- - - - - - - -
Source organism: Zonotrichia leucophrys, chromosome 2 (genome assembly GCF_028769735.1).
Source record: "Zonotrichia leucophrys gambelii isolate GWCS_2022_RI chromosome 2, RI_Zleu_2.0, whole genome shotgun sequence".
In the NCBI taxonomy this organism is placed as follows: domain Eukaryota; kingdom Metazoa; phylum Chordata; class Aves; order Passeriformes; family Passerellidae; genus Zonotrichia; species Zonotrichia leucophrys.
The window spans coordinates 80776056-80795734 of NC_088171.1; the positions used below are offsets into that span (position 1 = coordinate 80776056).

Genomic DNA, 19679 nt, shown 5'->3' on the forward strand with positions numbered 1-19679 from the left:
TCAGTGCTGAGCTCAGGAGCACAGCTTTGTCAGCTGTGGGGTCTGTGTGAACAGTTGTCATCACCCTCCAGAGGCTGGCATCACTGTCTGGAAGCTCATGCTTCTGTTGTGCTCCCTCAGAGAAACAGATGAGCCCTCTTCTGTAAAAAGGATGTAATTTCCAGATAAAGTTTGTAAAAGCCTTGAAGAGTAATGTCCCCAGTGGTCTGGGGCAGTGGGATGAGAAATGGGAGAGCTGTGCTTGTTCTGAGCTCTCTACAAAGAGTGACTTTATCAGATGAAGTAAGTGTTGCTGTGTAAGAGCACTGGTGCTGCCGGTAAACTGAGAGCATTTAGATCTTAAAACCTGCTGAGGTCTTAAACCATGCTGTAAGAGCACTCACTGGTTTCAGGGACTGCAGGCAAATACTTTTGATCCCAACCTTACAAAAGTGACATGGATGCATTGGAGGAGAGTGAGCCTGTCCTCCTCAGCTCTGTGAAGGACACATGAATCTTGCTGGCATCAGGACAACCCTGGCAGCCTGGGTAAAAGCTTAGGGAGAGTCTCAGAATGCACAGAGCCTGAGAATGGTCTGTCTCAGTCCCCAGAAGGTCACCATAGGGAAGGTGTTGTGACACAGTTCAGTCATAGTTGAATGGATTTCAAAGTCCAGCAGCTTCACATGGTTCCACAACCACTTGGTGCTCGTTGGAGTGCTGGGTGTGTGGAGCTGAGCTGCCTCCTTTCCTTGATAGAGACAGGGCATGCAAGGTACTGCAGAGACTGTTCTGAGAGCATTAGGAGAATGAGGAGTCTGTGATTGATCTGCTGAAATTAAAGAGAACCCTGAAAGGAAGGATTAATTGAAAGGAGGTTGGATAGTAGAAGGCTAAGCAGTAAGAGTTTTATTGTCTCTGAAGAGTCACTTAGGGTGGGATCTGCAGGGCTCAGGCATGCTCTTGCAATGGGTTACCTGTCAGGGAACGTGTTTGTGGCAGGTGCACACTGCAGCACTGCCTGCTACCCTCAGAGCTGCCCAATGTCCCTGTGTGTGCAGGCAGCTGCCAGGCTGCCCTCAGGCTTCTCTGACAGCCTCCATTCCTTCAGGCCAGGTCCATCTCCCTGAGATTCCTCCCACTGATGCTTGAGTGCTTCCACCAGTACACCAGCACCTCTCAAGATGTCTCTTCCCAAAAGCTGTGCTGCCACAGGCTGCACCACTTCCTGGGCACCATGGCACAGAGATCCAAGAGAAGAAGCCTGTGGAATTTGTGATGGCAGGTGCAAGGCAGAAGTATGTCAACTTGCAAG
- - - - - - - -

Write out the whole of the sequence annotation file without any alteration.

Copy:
Source organism: Zonotrichia leucophrys, chromosome 2 (genome assembly GCF_028769735.1).
Source record: "Zonotrichia leucophrys gambelii isolate GWCS_2022_RI chromosome 2, RI_Zleu_2.0, whole genome shotgun sequence".
In the NCBI taxonomy this organism is placed as follows: domain Eukaryota; kingdom Metazoa; phylum Chordata; class Aves; order Passeriformes; family Passerellidae; genus Zonotrichia; species Zonotrichia leucophrys.
The window spans coordinates 80776056-80795734 of NC_088171.1; the positions used below are offsets into that span (position 1 = coordinate 80776056).

Genomic DNA, 19679 nt, shown 5'->3' on the forward strand with positions numbered 1-19679 from the left:
TCAGTGCTGAGCTCAGGAGCACAGCTTTGTCAGCTGTGGGGTCTGTGTGAACAGTTGTCATCACCCTCCAGAGGCTGGCATCACTGTCTGGAAGCTCATGCTTCTGTTGTGCTCCCTCAGAGAAACAGATGAGCCCTCTTCTGTAAAAAGGATGTAATTTCCAGATAAAGTTTGTAAAAGCCTTGAAGAGTAATGTCCCCAGTGGTCTGGGGCAGTGGGATGAGAAATGGGAGAGCTGTGCTTGTTCTGAGCTCTCTACAAAGAGTGACTTTATCAGATGAAGTAAGTGTTGCTGTGTAAGAGCACTGGTGCTGCCGGTAAACTGAGAGCATTTAGATCTTAAAACCTGCTGAGGTCTTAAACCATGCTGTAAGAGCACTCACTGGTTTCAGGGACTGCAGGCAAATACTTTTGATCCCAACCTTACAAAAGTGACATGGATGCATTGGAGGAGAGTGAGCCTGTCCTCCTCAGCTCTGTGAAGGACACATGAATCTTGCTGGCATCAGGACAACCCTGGCAGCCTGGGTAAAAGCTTAGGGAGAGTCTCAGAATGCACAGAGCCTGAGAATGGTCTGTCTCAGTCCCCAGAAGGTCACCATAGGGAAGGTGTTGTGACACAGTTCAGTCATAGTTGAATGGATTTCAAAGTCCAGCAGCTTCACATGGTTCCACAACCACTTGGTGCTCGTTGGAGTGCTGGGTGTGTGGAGCTGAGCTGCCTCCTTTCCTTGATAGAGACAGGGCATGCAAGGTACTGCAGAGACTGTTCTGAGAGCATTAGGAGAATGAGGAGTCTGTGATTGATCTGCTGAAATTAAAGAGAACCCTGAAAGGAAGGATTAATTGAAAGGAGGTTGGATAGTAGAAGGCTAAGCAGTAAGAGTTTTATTGTCTCTGAAGAGTCACTTAGGGTGGGATCTGCAGGGCTCAGGCATGCTCTTGCAATGGGTTACCTGTCAGGGAACGTGTTTGTGGCAGGTGCACACTGCAGCACTGCCTGCTACCCTCAGAGCTGCCCAATGTCCCTGTGTGTGCAGGCAGCTGCCAGGCTGCCCTCAGGCTTCTCTGACAGCCTCCATTCCTTCAGGCCAGGTCCATCTCCCTGAGATTCCTCCCACTGATGCTTGAGTGCTTCCACCAGTACACCAGCACCTCTCAAGATGTCTCTTCCCAAAAGCTGTGCTGCCACAGGCTGCACCACTTCCTGGGCACCATGGCACAGAGATCCAAGAGAAGAAGCCTGTGGAATTTGTGATGGCAGGTGCAAGGCAGAAGTATGTCAACTTGCAAG